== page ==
A new report from Bloomberg New Energy Finance has highlighted the rising importance of developing nations in driving clean energy adoption worldwide, and finds they are seizing the mantle of global clean energy leadership from wealthier, more developed nations.
A combination of surging electricity demand, declining technology costs, and a surge in innovative policy-making have resulted in developing nations stepping up to seize the mantle of global clean energy leadership from wealthier nations, according to a comprehensive new report published by Bloomberg New Energy Finance (BNEF) as part of its annual Climatescope project.
According to the report, emerging market nations surveyed by Climatescope accounted for the majorities of clean energy capacity added, and new funds deployed, globally in 2017. Specifically, developing nations added an impressive total of 114 gigawatts (GW) worth of zero-carbon generating capacity — including 94 GW worth of wind and solar. At the same time, developing nations brought online the least amount of new coal-fired power generating capacity since at least 2006 — with new build coal falling 38% year-over-year to 48 GW, half of what was added in 2015.
“It’s been quite a turnaround,” said Dario Traum, BNEF senior associate and Climatescope project manager. “Just a few years ago, some argued that less developed nations could not, or even should not, expand power generation with zero-carbon sources because these were too expensive. Today, these countries are leading the charge when it comes to deployment, investment, policy innovation and cost reductions.”
In addition to the increasing economic viability of clean energy technologies — specifically technologies such as wind and solar — which are further bolstered by the “exceptional” natural resources boasted by many developing nations, when combined with continually declining technology equipment costs, new renewable energy projects in developing nations are regularly outcompeting new fossil fuel projects on price. This has been most evident in the 28+ GW worth of generation contracted through tenders in emerging markets in 2017.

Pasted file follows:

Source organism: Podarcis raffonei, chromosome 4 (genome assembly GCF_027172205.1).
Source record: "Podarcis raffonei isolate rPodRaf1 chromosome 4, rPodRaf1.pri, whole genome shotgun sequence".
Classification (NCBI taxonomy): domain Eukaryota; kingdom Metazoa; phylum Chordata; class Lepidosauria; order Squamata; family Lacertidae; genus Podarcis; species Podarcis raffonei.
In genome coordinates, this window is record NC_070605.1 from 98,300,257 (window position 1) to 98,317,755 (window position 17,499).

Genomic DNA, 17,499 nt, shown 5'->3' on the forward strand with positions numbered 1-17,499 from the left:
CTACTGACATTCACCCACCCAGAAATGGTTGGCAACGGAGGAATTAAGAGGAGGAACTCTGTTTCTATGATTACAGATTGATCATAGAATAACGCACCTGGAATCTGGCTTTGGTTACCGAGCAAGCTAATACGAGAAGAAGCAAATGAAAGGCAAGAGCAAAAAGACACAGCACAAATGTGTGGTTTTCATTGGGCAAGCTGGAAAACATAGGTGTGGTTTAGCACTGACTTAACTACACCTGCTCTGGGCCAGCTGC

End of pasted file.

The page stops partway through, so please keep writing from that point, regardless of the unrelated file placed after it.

Financing for renewable energy projects in developing nations is similarly increasing, with 54 developing nations recording investment in at least one utility-scale wind farm, and 76 countries receiving financing for solar projects of 1.5 megawatts (MW) or larger (up from 20 and 3, respectively, a year ago). Further, development banks, export credit agencies, and other traditional backers are all combining to ensure investment and project backing continues to support the development of clean technology projects in emerging nations.
“European players, in particular, have moved aggressively to finance projects, particularly in Latin America,” said BNEF head of Americas Ethan Zindler, who helped found Climatescope. “While concessional capital is still clearly required in least developed countries or in others just beginning to adopt clean energy, elsewhere private funders appear quite comfortable deploying capital at volume.”
The report further highlights the growing trend that shows developing nations are skipping the fossil fuel stage of economic development which has so plagued their more developed brethren.
“I think it’s undeniable that for an equivalent level of economic development (GDP/capita), a number of emerging markets have a much higher penetration of solar and wind than their most developed peers had,” explained Dario Traum, who spoke to me via email.
“That’s a factor of technology change but also of course of cost. Emerging markets are where renewables most frequently undercut existing power procurement cost. In particular, Latin America has a number of countries that are amongst the countries with the highest level of solar + wind penetration, often facilitated by hydro and interconnection with neighbours.
“Caveat to all that is that big manufacturing and demographic hubs in Asia haven’t yet been able to get around coal as a cheap way to power industry around the clock. But they are seeing the consequences too, in particular air pollution. So a strong support for renewables there to.”